UK property price growth will slow this year and is expected to produce only single-digit growth according to the latest forecast from Knight Frank.
The real estate and rental agency forecasts 5% annual growth in 2022, with only 1% growth the following year. He said higher mortgage rates, squeezing the cost of living and increasing supply will all act as a brake on runaway property prices.
But while he forecasts a general cooling in the market, Knight Frank predicts that prices in central London will buck this trend and should pick up as global travel resumes after the Covid pandemic.
Knight Frank is also more optimistic about the outlook in the buy-to-let sector, with the UK rents are expected to increase by 4% in 2022, building on the strong performance in the second half of last year.
Longer term, he expects supply constraints, strong tenant demand and robust earnings growth to support a 17.1% increase in rental values over the next five years.
Regarding the residential market, Knight Frank, Head of UK Residential Research, Tom Bill, says: “The UK property market has defied gravity during the pandemic. Tight supply, low interest rates, accumulated household wealth and a desire for more space and greenery have combined to produce double-digit growth in home prices over the past year.
“We think 2022 is when it starts to relax and growth returns to single digits.”
He says several factors will help slow the growth in home prices. “First, mortgage rates will continue to rise along with interest rates. The conflict in Ukraine may slow the pace of this normalization, but the Bank of England will be under pressure to respond to short-term inflationary pressures and the longer-term UK economic recovery.
“Fundamentally, we believe supply will continue to increase as the distorting effects of the pandemic fade. The lack of supply has been the main cause of the strong growth in property prices and the first signs of this spring suggest that inventories are piling up.
“Meanwhile, the ‘space race’ will calm down without completely disappearing. However, we believe that the cost of living compression will be stronger in 2023 and we expect house prices to climb 1% before starting to recover slowly.
Bill says that in the five years to 2026, Knight Franks predicts this will produce 13.6% cumulative growth in the UK. He says there will be regional differences, with the Midlands for example set to outperform as they benefit from post-Covid developments in the UK economy and growth in the logistics and life sciences sector.
He adds: “In central London, we expect growth of 3.5% this year as the property market inside Zone 1 continues its expected recovery after six years of political uncertainty and the emergence of a more unfavorable tax landscape.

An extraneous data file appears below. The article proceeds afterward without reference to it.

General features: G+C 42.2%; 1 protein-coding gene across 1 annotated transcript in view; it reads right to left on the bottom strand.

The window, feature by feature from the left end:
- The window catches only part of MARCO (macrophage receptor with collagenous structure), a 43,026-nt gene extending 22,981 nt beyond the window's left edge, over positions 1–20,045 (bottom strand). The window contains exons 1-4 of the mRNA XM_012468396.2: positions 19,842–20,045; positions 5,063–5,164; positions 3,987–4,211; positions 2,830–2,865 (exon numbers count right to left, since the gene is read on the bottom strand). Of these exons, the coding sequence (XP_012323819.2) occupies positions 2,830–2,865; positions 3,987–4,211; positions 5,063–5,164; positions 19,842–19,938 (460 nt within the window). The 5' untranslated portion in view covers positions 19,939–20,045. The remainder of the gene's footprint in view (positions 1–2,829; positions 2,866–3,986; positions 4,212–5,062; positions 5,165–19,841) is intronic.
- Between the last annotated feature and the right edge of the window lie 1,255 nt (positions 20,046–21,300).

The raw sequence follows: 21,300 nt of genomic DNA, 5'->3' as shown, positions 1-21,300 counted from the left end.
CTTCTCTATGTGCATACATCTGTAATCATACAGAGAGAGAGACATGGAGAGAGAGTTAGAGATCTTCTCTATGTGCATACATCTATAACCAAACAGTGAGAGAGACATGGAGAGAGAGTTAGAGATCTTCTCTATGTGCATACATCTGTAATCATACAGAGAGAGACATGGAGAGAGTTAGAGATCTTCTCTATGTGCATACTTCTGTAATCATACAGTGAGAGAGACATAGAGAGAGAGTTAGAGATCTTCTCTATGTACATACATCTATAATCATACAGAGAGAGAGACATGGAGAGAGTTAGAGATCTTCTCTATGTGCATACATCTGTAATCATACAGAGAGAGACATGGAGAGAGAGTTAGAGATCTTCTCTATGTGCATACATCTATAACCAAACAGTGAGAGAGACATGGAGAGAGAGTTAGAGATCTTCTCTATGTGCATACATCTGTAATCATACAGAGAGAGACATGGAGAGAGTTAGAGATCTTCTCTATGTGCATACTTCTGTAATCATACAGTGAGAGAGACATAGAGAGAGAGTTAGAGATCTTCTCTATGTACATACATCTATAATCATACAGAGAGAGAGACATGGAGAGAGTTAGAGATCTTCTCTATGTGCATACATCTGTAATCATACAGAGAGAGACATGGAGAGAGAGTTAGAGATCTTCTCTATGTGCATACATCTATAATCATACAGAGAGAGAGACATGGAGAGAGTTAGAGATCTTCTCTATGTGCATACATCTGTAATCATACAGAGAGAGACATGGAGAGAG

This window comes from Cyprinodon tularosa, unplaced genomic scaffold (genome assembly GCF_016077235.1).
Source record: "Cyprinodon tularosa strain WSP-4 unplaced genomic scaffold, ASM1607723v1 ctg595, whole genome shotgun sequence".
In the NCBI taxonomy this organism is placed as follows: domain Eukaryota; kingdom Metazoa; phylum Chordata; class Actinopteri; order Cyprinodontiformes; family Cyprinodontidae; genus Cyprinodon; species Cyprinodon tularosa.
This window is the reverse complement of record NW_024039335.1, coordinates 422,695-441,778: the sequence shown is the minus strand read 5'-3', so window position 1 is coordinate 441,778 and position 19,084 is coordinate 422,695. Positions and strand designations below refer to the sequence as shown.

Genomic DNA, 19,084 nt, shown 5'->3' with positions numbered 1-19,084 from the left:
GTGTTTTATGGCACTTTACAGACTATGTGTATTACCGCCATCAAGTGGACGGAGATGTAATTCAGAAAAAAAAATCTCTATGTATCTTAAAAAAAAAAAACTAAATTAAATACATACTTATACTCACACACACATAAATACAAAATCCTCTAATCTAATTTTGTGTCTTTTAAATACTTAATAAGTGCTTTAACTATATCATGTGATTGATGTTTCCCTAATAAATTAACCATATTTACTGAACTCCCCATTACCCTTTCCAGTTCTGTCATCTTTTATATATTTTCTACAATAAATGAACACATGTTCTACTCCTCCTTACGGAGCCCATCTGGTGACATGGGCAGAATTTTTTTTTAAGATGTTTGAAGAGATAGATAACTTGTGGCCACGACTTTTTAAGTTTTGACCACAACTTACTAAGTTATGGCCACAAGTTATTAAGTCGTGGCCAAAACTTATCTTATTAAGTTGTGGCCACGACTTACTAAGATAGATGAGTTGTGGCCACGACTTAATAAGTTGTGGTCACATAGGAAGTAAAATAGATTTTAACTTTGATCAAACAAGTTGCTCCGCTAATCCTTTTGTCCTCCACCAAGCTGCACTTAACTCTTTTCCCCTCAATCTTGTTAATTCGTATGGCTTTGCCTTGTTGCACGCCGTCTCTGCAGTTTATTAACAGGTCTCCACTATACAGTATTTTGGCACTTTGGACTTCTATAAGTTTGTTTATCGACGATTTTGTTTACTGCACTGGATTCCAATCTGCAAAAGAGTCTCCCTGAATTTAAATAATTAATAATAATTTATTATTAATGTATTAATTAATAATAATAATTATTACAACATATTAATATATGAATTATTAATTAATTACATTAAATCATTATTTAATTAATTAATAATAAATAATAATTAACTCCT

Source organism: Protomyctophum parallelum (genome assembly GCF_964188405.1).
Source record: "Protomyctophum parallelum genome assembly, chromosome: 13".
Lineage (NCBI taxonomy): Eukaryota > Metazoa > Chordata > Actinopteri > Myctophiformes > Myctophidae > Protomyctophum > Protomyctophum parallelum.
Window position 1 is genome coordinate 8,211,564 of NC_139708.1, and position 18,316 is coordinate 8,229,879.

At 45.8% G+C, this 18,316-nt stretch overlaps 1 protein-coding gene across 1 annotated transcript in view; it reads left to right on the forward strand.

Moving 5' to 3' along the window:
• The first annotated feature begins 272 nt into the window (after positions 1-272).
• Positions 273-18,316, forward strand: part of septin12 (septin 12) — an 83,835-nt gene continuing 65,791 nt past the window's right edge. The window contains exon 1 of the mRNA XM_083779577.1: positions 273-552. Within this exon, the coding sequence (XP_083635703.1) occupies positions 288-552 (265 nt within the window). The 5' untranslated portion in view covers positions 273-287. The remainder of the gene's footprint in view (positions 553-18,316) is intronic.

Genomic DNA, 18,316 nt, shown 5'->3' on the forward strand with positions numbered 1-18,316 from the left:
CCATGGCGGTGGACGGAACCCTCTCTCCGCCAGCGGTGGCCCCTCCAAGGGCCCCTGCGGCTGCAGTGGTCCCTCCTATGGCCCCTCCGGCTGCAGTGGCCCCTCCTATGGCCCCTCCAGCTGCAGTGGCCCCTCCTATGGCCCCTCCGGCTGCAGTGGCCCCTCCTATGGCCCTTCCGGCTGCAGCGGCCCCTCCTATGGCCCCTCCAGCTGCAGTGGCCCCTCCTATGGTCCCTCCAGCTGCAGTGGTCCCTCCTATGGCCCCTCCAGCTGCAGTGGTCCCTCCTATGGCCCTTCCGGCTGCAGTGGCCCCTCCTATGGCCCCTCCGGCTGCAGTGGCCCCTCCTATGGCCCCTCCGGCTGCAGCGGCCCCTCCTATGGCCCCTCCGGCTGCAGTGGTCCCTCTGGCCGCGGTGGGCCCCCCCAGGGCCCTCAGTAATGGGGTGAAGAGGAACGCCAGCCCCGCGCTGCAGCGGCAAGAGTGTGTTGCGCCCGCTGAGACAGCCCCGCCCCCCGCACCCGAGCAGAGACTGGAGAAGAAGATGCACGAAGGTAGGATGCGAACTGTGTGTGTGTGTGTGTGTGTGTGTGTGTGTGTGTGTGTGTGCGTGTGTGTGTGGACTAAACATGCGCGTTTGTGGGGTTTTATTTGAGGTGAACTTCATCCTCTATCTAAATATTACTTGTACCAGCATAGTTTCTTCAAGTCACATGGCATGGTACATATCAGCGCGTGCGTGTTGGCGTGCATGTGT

“We expect growth to be 6% in 2023 as the return of international buyers accelerates. This is later than expected and shows that there is unlikely to be a single moment when foreign demand normalizes. Instead, the process will be more gradual and erratic as different countries deal with Covid-19 in different ways. We expect PCL to grow 22.2% over the period.
Optimistic forecast for BTL owners
Knight Frank, head of residential development research, Oliver Knight, says the rental market is being shaped by a growing imbalance of supply and demand.
“The number of properties available for rent in the first quarter of 2022 was more than a third lower than the five-year average before the pandemic. At the same time, the demand from tenants has steadily increased. The RICS residential survey said tenant demand rose to its highest level since 1999 in January, while new instructions from landlords remained on the decline.
“In part, the supply shortfall reflects the fact that some owners have left the industry due to tax and regulatory changes in recent years, a trend that we do not expect to reverse. We expect a shortage of rental housing relative to demand to be a key driver of rental growth across all regions in 2022, notwithstanding that near-term inflationary pressures will inevitably dampen larger increases as finances households are strained. ”
He adds: “In the coming years, supply will remain tight, but we expect earnings growth to act as the main driver of rents, renewing a long-term relationship and supported by a strong outlook for the rental market. There is room for stronger rent growth in parts of the country where rents are relatively more affordable, particularly in the North and Midlands.
He added that the prospect of further regulatory reforms towards the end of our forecast period, largely around minimum energy efficiency standards, could further limit mortgage homeowners’ supply.